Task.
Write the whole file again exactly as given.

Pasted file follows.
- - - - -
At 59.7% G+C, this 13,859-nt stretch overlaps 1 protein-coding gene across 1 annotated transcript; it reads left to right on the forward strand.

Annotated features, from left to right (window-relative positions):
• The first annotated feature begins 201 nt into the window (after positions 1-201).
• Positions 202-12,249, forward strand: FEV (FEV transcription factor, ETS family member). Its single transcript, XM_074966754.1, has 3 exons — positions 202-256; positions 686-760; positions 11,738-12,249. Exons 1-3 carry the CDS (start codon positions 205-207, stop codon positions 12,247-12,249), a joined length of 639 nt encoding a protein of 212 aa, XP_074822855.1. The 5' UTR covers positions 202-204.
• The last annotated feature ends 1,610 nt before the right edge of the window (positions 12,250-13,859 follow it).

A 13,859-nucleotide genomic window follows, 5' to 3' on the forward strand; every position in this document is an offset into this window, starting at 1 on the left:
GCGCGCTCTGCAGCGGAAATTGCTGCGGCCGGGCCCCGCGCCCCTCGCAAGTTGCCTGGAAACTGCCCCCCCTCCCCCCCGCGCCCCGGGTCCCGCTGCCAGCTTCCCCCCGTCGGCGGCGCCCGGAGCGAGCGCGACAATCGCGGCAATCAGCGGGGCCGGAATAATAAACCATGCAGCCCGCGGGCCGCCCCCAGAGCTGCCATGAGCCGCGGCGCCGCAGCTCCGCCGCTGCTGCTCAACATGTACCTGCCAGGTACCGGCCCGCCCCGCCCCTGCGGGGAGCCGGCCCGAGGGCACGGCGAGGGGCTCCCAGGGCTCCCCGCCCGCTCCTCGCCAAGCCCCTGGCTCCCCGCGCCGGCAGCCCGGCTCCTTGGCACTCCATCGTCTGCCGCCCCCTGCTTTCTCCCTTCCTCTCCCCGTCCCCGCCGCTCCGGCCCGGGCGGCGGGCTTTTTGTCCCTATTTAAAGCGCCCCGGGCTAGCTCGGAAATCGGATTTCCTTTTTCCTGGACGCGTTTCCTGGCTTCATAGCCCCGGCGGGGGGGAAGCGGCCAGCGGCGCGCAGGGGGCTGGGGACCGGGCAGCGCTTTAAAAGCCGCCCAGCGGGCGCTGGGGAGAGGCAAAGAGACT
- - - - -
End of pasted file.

At 59.7% G+C, this 13,859-nt stretch overlaps 1 protein-coding gene across 1 annotated transcript; it reads left to right on the forward strand.

Annotated features, from left to right (window-relative positions):
• The first annotated feature begins 201 nt into the window (after positions 1-201).
• Positions 202-12,249, forward strand: FEV (FEV transcription factor, ETS family member). Its single transcript, XM_074966754.1, has 3 exons — positions 202-256; positions 686-760; positions 11,738-12,249. Exons 1-3 carry the CDS (start codon positions 205-207, stop codon positions 12,247-12,249), a joined length of 639 nt encoding a protein of 212 aa, XP_074822855.1. The 5' UTR covers positions 202-204.
• The last annotated feature ends 1,610 nt before the right edge of the window (positions 12,250-13,859 follow it).

A 13,859-nucleotide genomic window follows, 5' to 3' on the forward strand; every position in this document is an offset into this window, starting at 1 on the left:
GCGCGCTCTGCAGCGGAAATTGCTGCGGCCGGGCCCCGCGCCCCTCGCAAGTTGCCTGGAAACTGCCCCCCCTCCCCCCCGCGCCCCGGGTCCCGCTGCCAGCTTCCCCCCGTCGGCGGCGCCCGGAGCGAGCGCGACAATCGCGGCAATCAGCGGGGCCGGAATAATAAACCATGCAGCCCGCGGGCCGCCCCCAGAGCTGCCATGAGCCGCGGCGCCGCAGCTCCGCCGCTGCTGCTCAACATGTACCTGCCAGGTACCGGCCCGCCCCGCCCCTGCGGGGAGCCGGCCCGAGGGCACGGCGAGGGGCTCCCAGGGCTCCCCGCCCGCTCCTCGCCAAGCCCCTGGCTCCCCGCGCCGGCAGCCCGGCTCCTTGGCACTCCATCGTCTGCCGCCCCCTGCTTTCTCCCTTCCTCTCCCCGTCCCCGCCGCTCCGGCCCGGGCGGCGGGCTTTTTGTCCCTATTTAAAGCGCCCCGGGCTAGCTCGGAAATCGGATTTCCTTTTTCCTGGACGCGTTTCCTGGCTTCATAGCCCCGGCGGGGGGGAAGCGGCCAGCGGCGCGCAGGGGGCTGGGGACCGGGCAGCGCTTTAAAAGCCGCCCAGCGGGCGCTGGGGAGAGGCAAAGAGACT